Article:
Through the tracking scope, you locate the thing you want to shoot, whether it's a metal plate like we were hitting on the range, a game animal, a tree, or whatever. You place the center reticle over the target and depress the red tagging button just forward of the trigger, which causes the tracking scope's range finder to briefly illuminate the target. The range finder is a powerful laser, rated at 75W and pulsed for an average power of 1mW, which measures the distance to the target in yards (1 yard is 0.9 meters, for metric readers) and displays that number in the upper left side of the scope's field of view. Once "tagged," the target gains a red pip. The scope image also reorients itself in a move that can be confusing the first few times it happens.
A visual explanation of TrackingPoint's "Tag-Track-Xact" system.
The reorientation is to take into account the "drop" of the shot. As demonstrated by MythBusters, a bullet is affected by gravity as it flies, losing height at the same rate as it would if dropped directly out of your hand. At 1000 yards, the bullet loses about 20 feet (6 meters) of height, and so when you tag a target with the tracking scope, the field of view immediately shifts down, by an amount proportional to the target's distance. This is so that the center of the scope accurately shows you where the round will go, rather than some point far above it. Someone firing a long-range shot with a traditional scope must make the same adjustment manually, but here the ballistic computer takes care of it.
Once the target is tagged, the laser ceases illuminating and the embedded system's image recognition routines take over. If the target is a game animal, the scope will track the animal's movement in the field of view, and the red pip will remain stuck to the point on the target where it was originally tagged. This level of precision obviously helps out at the range, but it also enables a hunter to more ethically harvest animals by precisely targeting specific areas—the tagging mechanism greatly simplifies the process of killing the game animal with a single shot, rather than wounding it and inflicting unnecessary suffering.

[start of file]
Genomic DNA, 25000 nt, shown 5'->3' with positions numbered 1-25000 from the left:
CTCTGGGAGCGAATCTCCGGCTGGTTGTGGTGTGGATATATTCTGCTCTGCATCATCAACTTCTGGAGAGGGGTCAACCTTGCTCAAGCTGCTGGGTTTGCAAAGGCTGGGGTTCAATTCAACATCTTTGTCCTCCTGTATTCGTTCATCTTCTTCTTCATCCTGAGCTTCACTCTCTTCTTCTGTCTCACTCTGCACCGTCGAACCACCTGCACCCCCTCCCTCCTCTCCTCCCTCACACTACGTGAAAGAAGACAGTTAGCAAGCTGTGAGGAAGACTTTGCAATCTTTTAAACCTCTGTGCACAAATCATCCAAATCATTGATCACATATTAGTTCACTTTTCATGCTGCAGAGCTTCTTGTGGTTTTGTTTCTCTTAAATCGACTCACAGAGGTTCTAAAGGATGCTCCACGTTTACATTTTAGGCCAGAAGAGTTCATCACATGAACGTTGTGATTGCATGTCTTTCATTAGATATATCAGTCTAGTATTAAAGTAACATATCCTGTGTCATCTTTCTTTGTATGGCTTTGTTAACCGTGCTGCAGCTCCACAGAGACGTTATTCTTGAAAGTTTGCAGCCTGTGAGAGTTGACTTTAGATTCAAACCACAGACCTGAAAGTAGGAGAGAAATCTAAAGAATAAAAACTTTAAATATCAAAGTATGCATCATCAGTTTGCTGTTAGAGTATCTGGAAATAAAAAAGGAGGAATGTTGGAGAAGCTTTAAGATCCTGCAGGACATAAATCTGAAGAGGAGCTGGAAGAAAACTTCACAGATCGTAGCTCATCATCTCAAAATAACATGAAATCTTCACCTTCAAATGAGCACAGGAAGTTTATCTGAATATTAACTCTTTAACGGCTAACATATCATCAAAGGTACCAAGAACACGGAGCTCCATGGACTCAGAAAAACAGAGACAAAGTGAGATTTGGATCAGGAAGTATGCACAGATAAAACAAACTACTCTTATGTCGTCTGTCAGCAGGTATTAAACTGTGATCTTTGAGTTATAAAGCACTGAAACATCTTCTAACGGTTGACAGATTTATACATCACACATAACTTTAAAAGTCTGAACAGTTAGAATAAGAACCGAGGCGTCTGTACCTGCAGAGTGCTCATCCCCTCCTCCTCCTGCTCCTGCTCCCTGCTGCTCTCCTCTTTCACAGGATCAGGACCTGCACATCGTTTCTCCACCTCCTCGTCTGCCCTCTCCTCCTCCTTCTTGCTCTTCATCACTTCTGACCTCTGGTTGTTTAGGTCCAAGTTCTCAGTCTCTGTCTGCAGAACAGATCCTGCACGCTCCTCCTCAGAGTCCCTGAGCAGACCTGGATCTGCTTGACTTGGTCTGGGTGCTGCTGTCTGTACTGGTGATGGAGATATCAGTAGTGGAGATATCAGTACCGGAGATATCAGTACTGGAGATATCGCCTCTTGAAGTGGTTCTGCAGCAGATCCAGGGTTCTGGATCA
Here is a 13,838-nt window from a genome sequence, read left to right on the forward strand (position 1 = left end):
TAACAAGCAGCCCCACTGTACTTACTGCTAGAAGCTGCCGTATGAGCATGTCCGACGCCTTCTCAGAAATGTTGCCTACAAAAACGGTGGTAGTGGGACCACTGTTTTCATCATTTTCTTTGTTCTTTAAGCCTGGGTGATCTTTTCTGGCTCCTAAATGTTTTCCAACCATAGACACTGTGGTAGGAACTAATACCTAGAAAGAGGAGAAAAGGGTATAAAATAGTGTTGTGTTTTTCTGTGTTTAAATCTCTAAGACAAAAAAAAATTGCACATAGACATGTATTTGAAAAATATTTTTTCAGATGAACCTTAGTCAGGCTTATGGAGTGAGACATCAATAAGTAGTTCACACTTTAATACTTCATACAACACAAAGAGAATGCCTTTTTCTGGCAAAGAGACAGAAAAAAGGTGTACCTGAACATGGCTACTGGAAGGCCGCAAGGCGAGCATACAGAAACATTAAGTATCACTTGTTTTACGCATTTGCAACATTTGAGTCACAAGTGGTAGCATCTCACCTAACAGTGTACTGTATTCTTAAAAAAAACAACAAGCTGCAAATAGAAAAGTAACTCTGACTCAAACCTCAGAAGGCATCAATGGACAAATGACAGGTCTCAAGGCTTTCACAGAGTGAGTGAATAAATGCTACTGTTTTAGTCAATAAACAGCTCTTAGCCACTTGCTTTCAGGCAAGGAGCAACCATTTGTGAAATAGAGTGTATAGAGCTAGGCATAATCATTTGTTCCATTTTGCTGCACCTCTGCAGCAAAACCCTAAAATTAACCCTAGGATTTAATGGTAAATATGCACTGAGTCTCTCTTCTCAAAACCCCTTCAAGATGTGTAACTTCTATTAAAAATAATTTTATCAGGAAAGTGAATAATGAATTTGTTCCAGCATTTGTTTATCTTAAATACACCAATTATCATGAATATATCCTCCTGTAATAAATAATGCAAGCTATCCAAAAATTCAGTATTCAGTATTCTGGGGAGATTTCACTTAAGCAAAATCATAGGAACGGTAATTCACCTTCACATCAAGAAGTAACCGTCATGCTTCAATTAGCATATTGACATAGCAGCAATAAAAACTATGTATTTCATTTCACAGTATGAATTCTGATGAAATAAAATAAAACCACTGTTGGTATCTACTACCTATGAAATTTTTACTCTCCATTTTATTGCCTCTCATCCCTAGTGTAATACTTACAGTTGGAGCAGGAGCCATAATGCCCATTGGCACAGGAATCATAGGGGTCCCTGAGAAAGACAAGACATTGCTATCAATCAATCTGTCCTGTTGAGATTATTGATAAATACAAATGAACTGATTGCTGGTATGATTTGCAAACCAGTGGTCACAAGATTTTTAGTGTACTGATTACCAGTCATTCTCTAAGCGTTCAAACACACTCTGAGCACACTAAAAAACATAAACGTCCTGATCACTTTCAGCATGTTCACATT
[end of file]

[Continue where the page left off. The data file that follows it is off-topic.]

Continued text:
After the target has been tagged, the scope's reticle changes to a large blue "X," and the weapon can be fired. To actually send a round downrange to the target, you depress the weapon's trigger. This doesn't cause the weapon to immediately fire, though—the reticle turns red, and while keeping the trigger held down, you must align the reticle with the tagged pip. Once the pip and the reticle coincide, the weapon fires.

Yeah, but how does it feel?

The hefty Surgeon rifle feels like a quality firearm should—it's solid and its bolt operates with a reassuring ka-chunk-ka-chunk. Like most firearms, it works best when operated authoritatively—you firmly seat the magazine and firmly close the bolt to put the weapon in battery. We spent less time on the .300 Winchester Magnum-chambered XS2 and XS3 rifles, but the operational feelings were similar. The XS2 and XS1 are very close in appearance, with the main visual difference being the barrel length. The XS3 is smaller, with a more traditional rifle stock grip instead of a pistol-style grip. All of the rifles come with forward bipods attached so that they can be fired from a supported position without requiring sandbags or any other kind of brace.
Just about everyone who fires a pistol or rifle goes through an adjustment period where they anticipate and overcompensate for the recoil the weapon produces when fired. The overcompensation is an almost unconscious adaptation that the body makes. Overcoming it is part of learning to shoot. Firearms are loud, and when they are fired they jump back in your grip. So, less-experienced shooters cope with the recoil by bringing the weapon's barrel downward against the anticipated force—often before they've even fired the weapon.
The only way to learn to cope effectively with a weapon's recoil is to practice, and the adjustment period lasts a different length of time for every person. There are things you can do to help (I've had instructors in the past recommended balancing a penny on your weapon's front sight and dry-firing until the penny doesn't move as a way to teach a steady trigger pull), but one way or another it's something everyone has to deal with.
TrackingPoint's rifles, though, remove overcompensation from the equation by totally segregating the act of pulling the trigger from the weapon's firing. Also no longer necessary is holding your breath to avoid disturbing your sight picture or timing your shot to your heartbeat or other long-range tricks—the rifle's computer picks the most optimal time to fire. You pull and hold your trigger, and then carefully align the reticle with the floating red pip.